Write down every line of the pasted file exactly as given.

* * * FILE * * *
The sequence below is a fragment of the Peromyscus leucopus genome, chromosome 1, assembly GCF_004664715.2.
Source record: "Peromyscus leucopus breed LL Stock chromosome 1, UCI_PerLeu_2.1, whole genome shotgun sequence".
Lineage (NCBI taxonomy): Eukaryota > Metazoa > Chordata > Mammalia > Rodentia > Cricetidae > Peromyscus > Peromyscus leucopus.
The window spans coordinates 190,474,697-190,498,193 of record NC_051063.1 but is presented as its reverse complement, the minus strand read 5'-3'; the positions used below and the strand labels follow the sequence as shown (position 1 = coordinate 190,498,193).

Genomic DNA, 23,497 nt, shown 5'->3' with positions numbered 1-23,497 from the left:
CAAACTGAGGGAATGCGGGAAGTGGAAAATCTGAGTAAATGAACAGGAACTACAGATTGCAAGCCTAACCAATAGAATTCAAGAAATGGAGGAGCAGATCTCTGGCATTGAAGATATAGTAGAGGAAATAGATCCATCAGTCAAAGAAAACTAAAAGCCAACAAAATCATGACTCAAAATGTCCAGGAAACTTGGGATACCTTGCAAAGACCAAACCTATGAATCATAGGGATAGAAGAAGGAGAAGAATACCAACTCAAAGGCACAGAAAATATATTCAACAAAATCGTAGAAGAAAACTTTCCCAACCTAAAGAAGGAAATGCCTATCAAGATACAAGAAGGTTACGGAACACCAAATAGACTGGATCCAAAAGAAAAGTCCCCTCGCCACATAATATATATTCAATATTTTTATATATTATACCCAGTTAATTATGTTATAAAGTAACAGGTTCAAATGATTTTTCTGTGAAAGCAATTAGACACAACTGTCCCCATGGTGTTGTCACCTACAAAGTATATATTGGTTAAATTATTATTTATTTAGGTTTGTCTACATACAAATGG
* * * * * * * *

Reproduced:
The sequence below is a fragment of the Peromyscus leucopus genome, chromosome 1, assembly GCF_004664715.2.
Source record: "Peromyscus leucopus breed LL Stock chromosome 1, UCI_PerLeu_2.1, whole genome shotgun sequence".
Lineage (NCBI taxonomy): Eukaryota > Metazoa > Chordata > Mammalia > Rodentia > Cricetidae > Peromyscus > Peromyscus leucopus.
The window spans coordinates 190,474,697-190,498,193 of record NC_051063.1 but is presented as its reverse complement, the minus strand read 5'-3'; the positions used below and the strand labels follow the sequence as shown (position 1 = coordinate 190,498,193).

Genomic DNA, 23,497 nt, shown 5'->3' with positions numbered 1-23,497 from the left:
CAAACTGAGGGAATGCGGGAAGTGGAAAATCTGAGTAAATGAACAGGAACTACAGATTGCAAGCCTAACCAATAGAATTCAAGAAATGGAGGAGCAGATCTCTGGCATTGAAGATATAGTAGAGGAAATAGATCCATCAGTCAAAGAAAACTAAAAGCCAACAAAATCATGACTCAAAATGTCCAGGAAACTTGGGATACCTTGCAAAGACCAAACCTATGAATCATAGGGATAGAAGAAGGAGAAGAATACCAACTCAAAGGCACAGAAAATATATTCAACAAAATCGTAGAAGAAAACTTTCCCAACCTAAAGAAGGAAATGCCTATCAAGATACAAGAAGGTTACGGAACACCAAATAGACTGGATCCAAAAGAAAAGTCCCCTCGCCACATAATATATATTCAATATTTTTATATATTATACCCAGTTAATTATGTTATAAAGTAACAGGTTCAAATGATTTTTCTGTGAAAGCAATTAGACACAACTGTCCCCATGGTGTTGTCACCTACAAAGTATATATTGGTTAAATTATTATTTATTTAGGTTTGTCTACATACAAATGG